The Order: 1886 review
A shattered promise is worse than no promise at all. The Order: 1886’s near-complete lack of intrigue, energy and entertainment is an act of emotional sabotage in the face of its pre-release hype and guarantees. What was billed as an evolution of narrative complexity and delivery within the videogame space has revealed itself to be little more than a blueprint on how to get everything from character development to basic interaction wrong. A palpable, sour, distasteful disconnect exists between the promotional gusto underpinning this project and its eventually realised form.
Where there was supposed to be the breaking of new ground is a stretch of turf so well-trodden that it contains no definition whatsoever, a flat, monochromatic space so predictable that it immediately feels more caricature than serious. If you’ve been playing games with any kind of regularity over the past decade then you will have already seen everything The Order has to offer. What’s more, you’ll have already experienced it to a higher quality. A tired, awkwardly-paced and awfully-written campaign is held feebly aloft by a scaffold of quick-time events, aimless (and enforced) swooning over graphical fidelity and shooting gallery sequences of distinct mediocrity. More often than not this is a game that feels like a vanity project, an exercise in stuffing every last pixel and polygon into every hair of drearily rendered moustache. Such a focus on extraneous makeup is simply inexcusable in the face of such limp game design.
You play as Galahad, a knight of The Order and a strong-minded individual intent on seeking out the truth despite his peers’ reluctance to act out of turn. As he romps his way around an alternate, steampunk-inspired vision of Victorian London he uncovers the supposedly secret realities responsible for an increasingly powerful peasant rebellion and a string of mysterious murders.
Only, it’s not a secret at all. Given the clumsy writing and direction, the vast bulk of mystery can be laid bare with marginal cerebral activity within the first few of the included 16 chapters. For a game aimed at adults, the plot, dialogue and personalities on show are patronising to say the least. If the only book you’ve ever read is Where’s Wally?, there’s a chance you might be impressed by the storytelling. Otherwise, set your expectations to zero.
Question marks over the leading characters’ believability within their realm are raised consistently and from the off. Galahad, accompanied by Lafayette, a French knight so clichéd you can’t help but envision the Tricolore underwear he must be sporting, must embark on a mission to quietly infiltrate the slum-like Whitechapel area thought to be the epicentre of the rebellion. Immediately you’re suspicious of the pair’s suitability for the job. Instead of carefully traversing a set of wooden planks pinned across a passage leading to the district, Lafayette simply crashes through them, shoulder first.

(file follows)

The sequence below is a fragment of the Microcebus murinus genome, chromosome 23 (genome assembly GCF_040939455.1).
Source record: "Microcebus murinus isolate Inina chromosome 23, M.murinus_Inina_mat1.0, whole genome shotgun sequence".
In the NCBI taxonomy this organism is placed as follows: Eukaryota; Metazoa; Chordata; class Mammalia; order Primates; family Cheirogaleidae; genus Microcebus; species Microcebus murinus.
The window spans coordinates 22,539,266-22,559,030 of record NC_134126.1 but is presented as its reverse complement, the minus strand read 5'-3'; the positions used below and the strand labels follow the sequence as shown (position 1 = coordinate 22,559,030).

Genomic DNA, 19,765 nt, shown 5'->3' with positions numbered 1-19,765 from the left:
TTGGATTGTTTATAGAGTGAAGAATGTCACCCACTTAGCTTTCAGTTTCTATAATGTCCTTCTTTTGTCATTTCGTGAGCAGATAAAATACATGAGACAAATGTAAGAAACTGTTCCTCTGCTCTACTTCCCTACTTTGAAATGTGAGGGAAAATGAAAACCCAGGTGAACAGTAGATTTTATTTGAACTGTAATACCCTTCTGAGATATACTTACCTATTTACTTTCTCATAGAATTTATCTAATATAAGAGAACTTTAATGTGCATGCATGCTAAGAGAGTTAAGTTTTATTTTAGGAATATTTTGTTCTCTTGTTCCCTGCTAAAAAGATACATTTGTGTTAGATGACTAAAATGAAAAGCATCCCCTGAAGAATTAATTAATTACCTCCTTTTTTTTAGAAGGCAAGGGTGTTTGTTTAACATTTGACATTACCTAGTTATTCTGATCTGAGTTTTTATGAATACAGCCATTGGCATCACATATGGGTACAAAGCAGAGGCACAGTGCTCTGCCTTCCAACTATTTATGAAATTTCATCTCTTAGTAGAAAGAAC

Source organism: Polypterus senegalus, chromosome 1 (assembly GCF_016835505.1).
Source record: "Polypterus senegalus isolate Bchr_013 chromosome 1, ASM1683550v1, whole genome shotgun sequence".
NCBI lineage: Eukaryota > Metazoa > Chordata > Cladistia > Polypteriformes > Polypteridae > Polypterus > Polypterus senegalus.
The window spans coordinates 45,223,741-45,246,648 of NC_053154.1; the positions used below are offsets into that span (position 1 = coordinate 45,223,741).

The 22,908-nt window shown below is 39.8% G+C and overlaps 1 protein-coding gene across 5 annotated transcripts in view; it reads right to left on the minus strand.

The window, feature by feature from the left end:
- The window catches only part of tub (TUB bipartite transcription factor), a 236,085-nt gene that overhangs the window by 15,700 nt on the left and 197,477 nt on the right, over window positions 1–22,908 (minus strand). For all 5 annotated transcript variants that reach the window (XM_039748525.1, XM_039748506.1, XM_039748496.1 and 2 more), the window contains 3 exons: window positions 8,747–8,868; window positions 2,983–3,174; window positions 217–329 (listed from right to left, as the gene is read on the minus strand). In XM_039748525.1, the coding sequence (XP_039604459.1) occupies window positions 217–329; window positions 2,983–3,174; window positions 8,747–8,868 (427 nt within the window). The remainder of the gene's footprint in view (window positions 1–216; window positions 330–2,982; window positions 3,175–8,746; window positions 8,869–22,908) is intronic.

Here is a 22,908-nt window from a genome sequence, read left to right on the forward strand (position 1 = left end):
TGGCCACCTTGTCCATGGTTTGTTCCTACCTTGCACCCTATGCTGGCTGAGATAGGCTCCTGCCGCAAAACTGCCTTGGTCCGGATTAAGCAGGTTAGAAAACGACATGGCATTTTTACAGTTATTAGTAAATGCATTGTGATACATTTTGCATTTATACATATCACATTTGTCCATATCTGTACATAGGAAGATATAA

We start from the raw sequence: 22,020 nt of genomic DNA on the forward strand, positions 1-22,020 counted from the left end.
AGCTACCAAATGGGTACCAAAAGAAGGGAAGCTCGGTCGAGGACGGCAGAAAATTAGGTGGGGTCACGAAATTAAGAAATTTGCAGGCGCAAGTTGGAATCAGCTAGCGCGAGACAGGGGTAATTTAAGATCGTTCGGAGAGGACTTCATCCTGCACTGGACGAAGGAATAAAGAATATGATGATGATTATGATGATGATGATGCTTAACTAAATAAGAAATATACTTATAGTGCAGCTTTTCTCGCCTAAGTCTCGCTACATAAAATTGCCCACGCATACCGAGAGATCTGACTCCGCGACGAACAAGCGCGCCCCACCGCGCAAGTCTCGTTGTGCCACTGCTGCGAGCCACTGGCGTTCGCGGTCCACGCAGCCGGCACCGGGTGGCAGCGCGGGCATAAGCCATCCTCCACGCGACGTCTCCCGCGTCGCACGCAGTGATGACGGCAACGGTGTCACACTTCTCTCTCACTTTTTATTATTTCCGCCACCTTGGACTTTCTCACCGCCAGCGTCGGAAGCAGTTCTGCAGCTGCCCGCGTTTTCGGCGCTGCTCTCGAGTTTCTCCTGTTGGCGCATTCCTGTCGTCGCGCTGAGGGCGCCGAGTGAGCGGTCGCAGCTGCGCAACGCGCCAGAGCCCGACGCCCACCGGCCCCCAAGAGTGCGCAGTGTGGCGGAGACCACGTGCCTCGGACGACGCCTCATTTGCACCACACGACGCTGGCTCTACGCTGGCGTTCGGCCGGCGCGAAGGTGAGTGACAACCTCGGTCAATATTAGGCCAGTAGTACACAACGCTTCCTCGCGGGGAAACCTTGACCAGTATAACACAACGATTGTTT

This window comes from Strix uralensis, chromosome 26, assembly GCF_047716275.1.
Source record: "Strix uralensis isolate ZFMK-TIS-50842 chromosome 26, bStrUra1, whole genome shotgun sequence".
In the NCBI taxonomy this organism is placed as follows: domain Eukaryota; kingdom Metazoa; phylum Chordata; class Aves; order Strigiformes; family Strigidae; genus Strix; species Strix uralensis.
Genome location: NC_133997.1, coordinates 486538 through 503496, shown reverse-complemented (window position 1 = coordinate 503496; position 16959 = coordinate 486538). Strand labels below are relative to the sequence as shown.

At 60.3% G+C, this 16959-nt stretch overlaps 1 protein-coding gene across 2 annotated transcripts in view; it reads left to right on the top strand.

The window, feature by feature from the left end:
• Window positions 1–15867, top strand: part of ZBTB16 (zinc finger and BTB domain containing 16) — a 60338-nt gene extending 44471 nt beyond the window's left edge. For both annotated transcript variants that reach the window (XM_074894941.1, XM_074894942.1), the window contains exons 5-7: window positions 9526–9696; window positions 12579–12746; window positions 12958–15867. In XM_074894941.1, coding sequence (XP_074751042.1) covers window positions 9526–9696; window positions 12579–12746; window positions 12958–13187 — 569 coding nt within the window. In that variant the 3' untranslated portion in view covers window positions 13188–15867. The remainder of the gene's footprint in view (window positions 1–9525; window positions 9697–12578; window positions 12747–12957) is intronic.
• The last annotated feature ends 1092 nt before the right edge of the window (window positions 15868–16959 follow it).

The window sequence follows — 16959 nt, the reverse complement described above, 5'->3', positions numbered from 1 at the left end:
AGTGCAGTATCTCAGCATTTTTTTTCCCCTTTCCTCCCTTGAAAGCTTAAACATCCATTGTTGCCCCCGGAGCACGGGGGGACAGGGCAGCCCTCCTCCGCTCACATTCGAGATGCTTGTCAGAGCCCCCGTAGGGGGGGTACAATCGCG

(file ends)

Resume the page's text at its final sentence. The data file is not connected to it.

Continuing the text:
He’s proud of his accomplishment, whereas the player can’t help but think he’s an idiot for doing such a thing on a shut-up-and-stay-in-the-shadows mission. Minutes later, after dealing with a grunt that failed to notice your deafening home improvements, the bumbling buddies try to blend into a crowd gathered to listen to a rousing speech on the corruption of London’s ruling classes. The knights are spotted, to their surprise, and make a hasty getaway. Seemingly, they’ve neglected to realise that their gaudy, expensive clothes couldn’t possibly stand out any more obviously amongst the poverty stricken masses.
We’re told that these are great men, heroes of their time and champions of their environment. Clearly, they’re not. The overarching idea of a Victorian London beset by fantastical problems is an interesting one, but the lens through which you see the tale is so amateurishly constructed that you can only laugh at the action as it stumbles drunkenly around in front of you.
Even worse is that you’re given no freedom to even temporarily remove yourself from the tedium. Cutscene rolls into quick-time event, which rolls into cutscene and into shooting and back again. Sprinkled across this predictable formula are some of the most ill-conceived moments of enforced stealth you’re ever likely to experience and mini-games (lock-picking, circuit overloading) that, like everything else, favour visuals over quality of interaction.
The design presents you with such a narrow beam of focus that you never once slip into character as Galahad and believe that you’re a knight on a quest for truth and justice. Instead, you’re dragged through proceedings and told what to do, what to look at, what to feel. This would be perfectly acceptable rollercoaster if the writing, acting and directing were on a par with even the most questionable of Michael Bay offerings, but it’s simply not.
The Order clearly sees itself as some sort of bridge between the world of games and cinema, but it fails miserably to create the essence, tones or rewards offered by either medium. Its only saving grace is that it offers so little by way of new ideas that you feel immediately safe in the knowledge that it’s not going to suddenly ask you to do something that you’ve not done hundreds of times before. You don’t need to worry about how to play or what to do, you can simply slump into a mild coma and have at it.
Other than that, it looks technical impressively. On an art design level it could better frame its world, but the graphical output does admittedly do a fine job of demonstrating what this hardware is capable of. The likelihood, given the relative youth of the PS4, is that things are only going to get better. If nothing else, then, The Order: 1886 makes us excited for the kinds of visuals we can expect in the future from other, better games. That’s something, at least.